The Court held that the fact foodstuffs vary as to the extent to which consumers like to eat them and the pleasure to be derived from them according to their place of production and their ingredients does not mean that they cannot meet the requirement in Article 3a(1)(b) that the products meet the same need or are intended for the same purpose and that there was nothing in Article 3a(1)(b) that would prohibit the comparative advertising of foodstuffs. Indeed, any such prohibition would considerably restrict the scope of comparative advertising and rule it out for an important category of consumer goods. The CJEU, however, left it for the referring court to assess whether there was a sufficient degree of interchangeability between the food products subject of the comparison.
With respect to Vierzon’s ad, the CJEU held that the ad could be misleading under Article 3a(1)(b) albeit that the final decision sat with the referring court. The CJEU also held that a national court could find that a price comparison advertisement was misleading if in light of all relevant circumstances, particularly the information contained in or omitted from the ad, the decision to buy by a significant number of the target consumers was made in the mistaken belief that:
• the selection of goods by the advertiser is representative of the general level of his prices compared with those of his competitor such that consumers will make savings of the kind claimed by the ad by regularly buying their everyday consumer goods from the advertiser than the competitor; or
• all of the advertiser’s products are cheaper than those of his competitor.
In addition, the national court might also justifiably hold the advertising contrary to law if for the purposes of a comparison based solely on price, food products were selected which had different features capable of significantly affecting the average consumer’s choice without such differences being apparent from the advertising concerned.
The CJEU also ruled that to satisfy the verifiability condition, the ad should identify the products subject to the comparison sufficiently to enable a consumer to check the accuracy of the prices shown.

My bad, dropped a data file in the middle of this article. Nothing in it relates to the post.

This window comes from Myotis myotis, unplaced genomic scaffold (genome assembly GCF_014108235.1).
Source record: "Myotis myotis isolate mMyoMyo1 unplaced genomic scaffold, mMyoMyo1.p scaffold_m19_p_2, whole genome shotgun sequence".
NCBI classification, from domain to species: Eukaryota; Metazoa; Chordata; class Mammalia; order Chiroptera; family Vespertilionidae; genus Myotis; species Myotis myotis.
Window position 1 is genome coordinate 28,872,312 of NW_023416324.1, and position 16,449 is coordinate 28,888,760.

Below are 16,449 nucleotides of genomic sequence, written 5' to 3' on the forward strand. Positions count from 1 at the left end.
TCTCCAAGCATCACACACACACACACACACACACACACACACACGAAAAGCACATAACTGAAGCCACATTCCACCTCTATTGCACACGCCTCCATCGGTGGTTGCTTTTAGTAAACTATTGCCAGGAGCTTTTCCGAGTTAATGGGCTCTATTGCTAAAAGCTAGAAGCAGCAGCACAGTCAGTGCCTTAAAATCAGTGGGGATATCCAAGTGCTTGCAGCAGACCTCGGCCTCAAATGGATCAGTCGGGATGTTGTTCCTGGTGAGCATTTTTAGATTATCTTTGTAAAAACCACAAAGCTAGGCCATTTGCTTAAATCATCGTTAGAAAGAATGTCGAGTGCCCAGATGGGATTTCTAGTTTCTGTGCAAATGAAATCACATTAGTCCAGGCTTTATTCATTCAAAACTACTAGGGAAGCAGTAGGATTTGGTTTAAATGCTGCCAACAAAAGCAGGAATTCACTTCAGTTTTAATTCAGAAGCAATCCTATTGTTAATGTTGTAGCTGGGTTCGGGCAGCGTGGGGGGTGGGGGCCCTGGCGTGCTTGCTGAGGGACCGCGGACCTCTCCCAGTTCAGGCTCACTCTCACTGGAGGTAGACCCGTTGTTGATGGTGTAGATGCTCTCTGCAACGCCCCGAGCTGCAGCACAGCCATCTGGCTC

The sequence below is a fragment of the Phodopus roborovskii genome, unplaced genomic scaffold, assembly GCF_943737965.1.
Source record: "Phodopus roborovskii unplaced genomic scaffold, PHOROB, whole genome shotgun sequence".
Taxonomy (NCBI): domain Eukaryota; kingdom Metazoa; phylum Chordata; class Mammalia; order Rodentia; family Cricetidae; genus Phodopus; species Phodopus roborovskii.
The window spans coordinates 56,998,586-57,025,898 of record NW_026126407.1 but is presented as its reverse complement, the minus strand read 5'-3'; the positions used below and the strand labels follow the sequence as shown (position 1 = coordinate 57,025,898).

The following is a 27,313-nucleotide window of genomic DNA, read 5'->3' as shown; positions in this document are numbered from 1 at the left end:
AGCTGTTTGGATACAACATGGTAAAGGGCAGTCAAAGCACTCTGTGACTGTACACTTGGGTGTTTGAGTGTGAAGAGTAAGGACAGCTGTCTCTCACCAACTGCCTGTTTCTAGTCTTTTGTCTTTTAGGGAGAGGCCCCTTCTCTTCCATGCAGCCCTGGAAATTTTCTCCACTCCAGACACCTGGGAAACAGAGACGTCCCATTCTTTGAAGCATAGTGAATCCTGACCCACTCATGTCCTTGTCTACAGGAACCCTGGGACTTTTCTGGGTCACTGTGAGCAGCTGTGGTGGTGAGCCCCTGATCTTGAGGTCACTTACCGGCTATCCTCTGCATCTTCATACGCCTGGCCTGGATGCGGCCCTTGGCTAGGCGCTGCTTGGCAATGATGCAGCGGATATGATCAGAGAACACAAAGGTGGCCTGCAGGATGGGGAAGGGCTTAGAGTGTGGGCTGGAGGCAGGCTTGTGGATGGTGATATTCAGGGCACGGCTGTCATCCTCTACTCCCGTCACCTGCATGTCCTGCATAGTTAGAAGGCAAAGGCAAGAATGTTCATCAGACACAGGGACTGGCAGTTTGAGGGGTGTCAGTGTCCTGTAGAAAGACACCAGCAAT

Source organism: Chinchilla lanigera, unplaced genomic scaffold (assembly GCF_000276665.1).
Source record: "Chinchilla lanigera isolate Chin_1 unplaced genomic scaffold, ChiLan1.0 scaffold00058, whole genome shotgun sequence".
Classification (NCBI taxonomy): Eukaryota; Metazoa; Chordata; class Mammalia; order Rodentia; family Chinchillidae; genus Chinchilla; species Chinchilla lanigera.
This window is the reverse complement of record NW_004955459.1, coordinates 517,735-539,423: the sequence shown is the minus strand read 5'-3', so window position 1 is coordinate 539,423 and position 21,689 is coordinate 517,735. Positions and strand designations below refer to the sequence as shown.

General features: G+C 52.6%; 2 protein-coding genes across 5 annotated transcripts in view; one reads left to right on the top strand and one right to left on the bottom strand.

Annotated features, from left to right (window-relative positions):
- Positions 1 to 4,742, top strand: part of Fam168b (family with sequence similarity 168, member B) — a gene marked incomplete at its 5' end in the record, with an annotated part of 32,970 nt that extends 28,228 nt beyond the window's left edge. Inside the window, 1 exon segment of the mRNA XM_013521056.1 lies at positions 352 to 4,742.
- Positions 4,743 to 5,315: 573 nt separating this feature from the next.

Why this matters:
The CJEU decision confirms that in principle the price of foodstuffs can be validly compared under the MCAD provided they meet the criteria set out in the judgement.
In practical terms, the CJEU's judgment would suggest that for food price comparisons to be acceptable they would still have to be made as far as possible on a like for like basis. This could prove problematic for comparisons between value/basic goods compared to the premium/finest products or indeed for private label (supermarket own brand) products vs other supermarkets' own label products or private label products vs well known brands unless the ad specifies the individual and specific differences between the products.
By the same token, comparisons between non-identical products are not necessarily prohibited under the MCAD as long as the products are sufficiently interchangeable i.e. that they meet the same needs or are intended for the same purpose. However, if any aspect of the compared product differs in any way that could "significantly affect" a consumer’s transactional decision to buy or not buy a product then the difference must be apparent from the ad or else it will fall foul of the MCAD.
Does this mark a shift from previous case law?
An interesting question is whether this decision marks a shift from the ruling in Lidl v Colruyt or merely serves to clarify it. Reading the judgment as a whole and the reference to the identification of goods on the basis of the information contained in the advertisement, the decision would suggest that this could be achieved by stating a website address where the information could be readily accessible as per the Lidl v Colruyt decision. However, greater clarity would be helpful for marketers in this regard.
Lastly, a challenge for marketers wishing to use basket comparison ads will be to select a basket of goods that accurately reflects the savings between the goods supplied by the respective retailers. Otherwise, basket comparison ads will be misleading if they misrepresent the typical savings generally obtainable across all store items of a kind that consumers are likely to rely on.
This could well result in the increased use of wording in basket comparison ads clarifying that the savings quoted may not be representative of the savings or price differences for other products sold by the retailer in question. One of the calls for marketing lawyers to make will be whether it is sufficient for this information to sit in a caveat or whether it will need to be flagged in the body copy of the ads. National courts and the UK Advertising Standards Authority will doubtless be asked to consider this very point and develop standards to create greater certainty for marketers and their advisors.
Senior Legal Counsel